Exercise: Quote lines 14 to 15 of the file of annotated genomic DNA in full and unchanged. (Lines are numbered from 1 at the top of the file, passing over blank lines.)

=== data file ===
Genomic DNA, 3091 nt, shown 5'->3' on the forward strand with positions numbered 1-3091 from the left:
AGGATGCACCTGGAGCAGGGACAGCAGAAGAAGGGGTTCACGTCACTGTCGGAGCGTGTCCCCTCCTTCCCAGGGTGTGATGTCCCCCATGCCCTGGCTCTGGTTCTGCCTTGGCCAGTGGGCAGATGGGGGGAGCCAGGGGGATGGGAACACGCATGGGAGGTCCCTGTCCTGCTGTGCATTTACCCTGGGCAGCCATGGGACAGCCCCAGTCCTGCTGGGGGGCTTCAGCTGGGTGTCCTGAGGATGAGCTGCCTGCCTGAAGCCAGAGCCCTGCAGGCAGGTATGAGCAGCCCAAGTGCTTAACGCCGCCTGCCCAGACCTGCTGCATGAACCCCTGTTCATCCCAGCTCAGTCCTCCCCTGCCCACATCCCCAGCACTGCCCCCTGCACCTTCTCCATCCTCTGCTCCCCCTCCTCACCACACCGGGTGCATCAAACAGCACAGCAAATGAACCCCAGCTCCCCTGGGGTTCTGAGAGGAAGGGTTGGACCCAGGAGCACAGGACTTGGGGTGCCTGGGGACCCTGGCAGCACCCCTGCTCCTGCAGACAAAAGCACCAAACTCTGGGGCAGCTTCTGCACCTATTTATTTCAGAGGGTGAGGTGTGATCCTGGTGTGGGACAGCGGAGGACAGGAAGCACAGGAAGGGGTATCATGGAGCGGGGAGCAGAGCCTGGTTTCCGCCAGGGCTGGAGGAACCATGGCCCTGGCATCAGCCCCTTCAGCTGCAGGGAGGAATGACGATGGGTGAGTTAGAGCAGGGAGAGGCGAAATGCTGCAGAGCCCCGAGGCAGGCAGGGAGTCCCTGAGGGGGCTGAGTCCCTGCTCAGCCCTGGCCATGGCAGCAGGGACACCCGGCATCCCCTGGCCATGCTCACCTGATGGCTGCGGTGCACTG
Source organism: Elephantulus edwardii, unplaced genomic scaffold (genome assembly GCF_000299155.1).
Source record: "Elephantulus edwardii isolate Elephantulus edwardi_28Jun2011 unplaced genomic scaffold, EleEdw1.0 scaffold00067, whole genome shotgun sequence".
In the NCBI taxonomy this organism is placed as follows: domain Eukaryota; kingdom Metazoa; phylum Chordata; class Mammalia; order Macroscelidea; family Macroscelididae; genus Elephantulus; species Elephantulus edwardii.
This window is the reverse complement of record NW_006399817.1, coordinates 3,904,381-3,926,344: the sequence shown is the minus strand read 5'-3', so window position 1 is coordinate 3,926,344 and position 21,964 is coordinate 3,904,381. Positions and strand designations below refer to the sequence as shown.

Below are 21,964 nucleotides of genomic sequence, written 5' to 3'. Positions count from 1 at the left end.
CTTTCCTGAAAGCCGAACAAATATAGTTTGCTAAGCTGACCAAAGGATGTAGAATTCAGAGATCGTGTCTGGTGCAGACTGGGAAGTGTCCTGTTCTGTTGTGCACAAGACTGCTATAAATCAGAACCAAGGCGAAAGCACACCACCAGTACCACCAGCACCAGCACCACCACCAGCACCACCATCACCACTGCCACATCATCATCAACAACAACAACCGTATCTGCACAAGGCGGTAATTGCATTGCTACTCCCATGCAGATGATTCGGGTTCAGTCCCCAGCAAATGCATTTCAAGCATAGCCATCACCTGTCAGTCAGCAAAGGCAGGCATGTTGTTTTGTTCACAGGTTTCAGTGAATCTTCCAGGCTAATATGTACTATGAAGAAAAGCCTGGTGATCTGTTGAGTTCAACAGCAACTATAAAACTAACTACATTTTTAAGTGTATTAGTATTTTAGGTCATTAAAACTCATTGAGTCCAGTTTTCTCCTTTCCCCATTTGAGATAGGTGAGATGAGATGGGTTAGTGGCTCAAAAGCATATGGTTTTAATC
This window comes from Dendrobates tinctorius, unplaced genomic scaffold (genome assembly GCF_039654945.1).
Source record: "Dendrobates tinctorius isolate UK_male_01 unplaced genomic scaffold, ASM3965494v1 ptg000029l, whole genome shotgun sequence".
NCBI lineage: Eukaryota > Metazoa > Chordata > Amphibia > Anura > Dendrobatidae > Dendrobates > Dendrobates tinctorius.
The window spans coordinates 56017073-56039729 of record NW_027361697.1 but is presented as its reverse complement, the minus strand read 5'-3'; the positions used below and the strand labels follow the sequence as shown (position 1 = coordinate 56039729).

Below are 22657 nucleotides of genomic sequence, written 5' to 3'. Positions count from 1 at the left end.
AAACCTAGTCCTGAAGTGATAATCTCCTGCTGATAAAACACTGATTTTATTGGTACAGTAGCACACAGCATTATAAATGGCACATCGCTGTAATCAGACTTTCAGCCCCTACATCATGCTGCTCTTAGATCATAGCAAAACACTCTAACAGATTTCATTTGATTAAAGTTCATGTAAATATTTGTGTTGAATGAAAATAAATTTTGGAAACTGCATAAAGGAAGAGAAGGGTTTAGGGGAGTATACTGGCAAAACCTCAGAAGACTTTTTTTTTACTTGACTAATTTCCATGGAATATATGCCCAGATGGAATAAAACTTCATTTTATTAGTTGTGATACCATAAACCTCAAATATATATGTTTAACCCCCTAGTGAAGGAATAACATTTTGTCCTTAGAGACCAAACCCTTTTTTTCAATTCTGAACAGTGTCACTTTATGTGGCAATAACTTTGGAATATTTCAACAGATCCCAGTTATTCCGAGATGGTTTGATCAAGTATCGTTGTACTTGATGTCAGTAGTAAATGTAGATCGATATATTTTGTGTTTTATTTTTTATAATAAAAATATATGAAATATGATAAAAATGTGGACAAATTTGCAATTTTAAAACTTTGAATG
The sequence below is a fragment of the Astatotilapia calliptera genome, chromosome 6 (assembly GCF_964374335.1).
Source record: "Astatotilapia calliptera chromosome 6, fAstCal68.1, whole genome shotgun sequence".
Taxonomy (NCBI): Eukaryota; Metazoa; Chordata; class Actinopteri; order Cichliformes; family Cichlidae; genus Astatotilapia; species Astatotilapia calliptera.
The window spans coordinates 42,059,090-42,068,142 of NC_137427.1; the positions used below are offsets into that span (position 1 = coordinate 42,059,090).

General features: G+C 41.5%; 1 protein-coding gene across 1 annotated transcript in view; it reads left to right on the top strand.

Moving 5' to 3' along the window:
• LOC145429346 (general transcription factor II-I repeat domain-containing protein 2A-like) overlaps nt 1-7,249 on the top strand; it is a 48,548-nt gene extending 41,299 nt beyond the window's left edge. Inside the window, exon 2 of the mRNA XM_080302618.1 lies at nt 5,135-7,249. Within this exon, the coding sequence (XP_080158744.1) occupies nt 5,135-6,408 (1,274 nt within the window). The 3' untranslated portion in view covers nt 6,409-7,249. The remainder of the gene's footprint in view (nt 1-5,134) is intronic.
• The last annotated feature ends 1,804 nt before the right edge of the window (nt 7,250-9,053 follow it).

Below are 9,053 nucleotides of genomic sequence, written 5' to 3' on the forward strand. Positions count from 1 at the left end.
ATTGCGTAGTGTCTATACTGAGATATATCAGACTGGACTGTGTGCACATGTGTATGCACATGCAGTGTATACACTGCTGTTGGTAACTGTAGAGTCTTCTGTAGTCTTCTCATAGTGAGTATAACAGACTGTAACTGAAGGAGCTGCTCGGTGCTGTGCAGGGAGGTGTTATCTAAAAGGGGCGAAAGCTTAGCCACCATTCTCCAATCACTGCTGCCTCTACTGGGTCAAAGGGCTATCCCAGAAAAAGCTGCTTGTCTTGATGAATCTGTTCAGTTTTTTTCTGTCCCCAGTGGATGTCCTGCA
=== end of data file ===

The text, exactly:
AAACCTAGTCCTGAAGTGATAATCTCCTGCTGATAAAACACTGATTTTATTGGTACAGTAGCACACAGCATTATAAATGGCACATCGCTGTAATCAGACTTTCAGCCCCTACATCATGCTGCTCTTAGATCATAGCAAAACACTCTAACAGATTTCATTTGATTAAAGTTCATGTAAATATTTGTGTTGAATGAAAATAAATTTTGGAAACTGCATAAAGGAAGAGAAGGGTTTAGGGGAGTATACTGGCAAAACCTCAGAAGACTTTTTTTTTACTTGACTAATTTCCATGGAATATATGCCCAGATGGAATAAAACTTCATTTTATTAGTTGTGATACCATAAACCTCAAATATATATGTTTAACCCCCTAGTGAAGGAATAACATTTTGTCCTTAGAGACCAAACCCTTTTTTTCAATTCTGAACAGTGTCACTTTATGTGGCAATAACTTTGGAATATTTCAACAGATCCCAGTTATTCCGAGATGGTTTGATCAAGTATCGTTGTACTTGATGTCAGTAGTAAATGTAGATCGATATATTTTGTGTTTTATTTTTTATAATAAAAATATATGAAATATGATAAAAATGTGGACAAATTTGCAATTTTAAAACTTTGAATG
The sequence below is a fragment of the Astatotilapia calliptera genome, chromosome 6 (assembly GCF_964374335.1).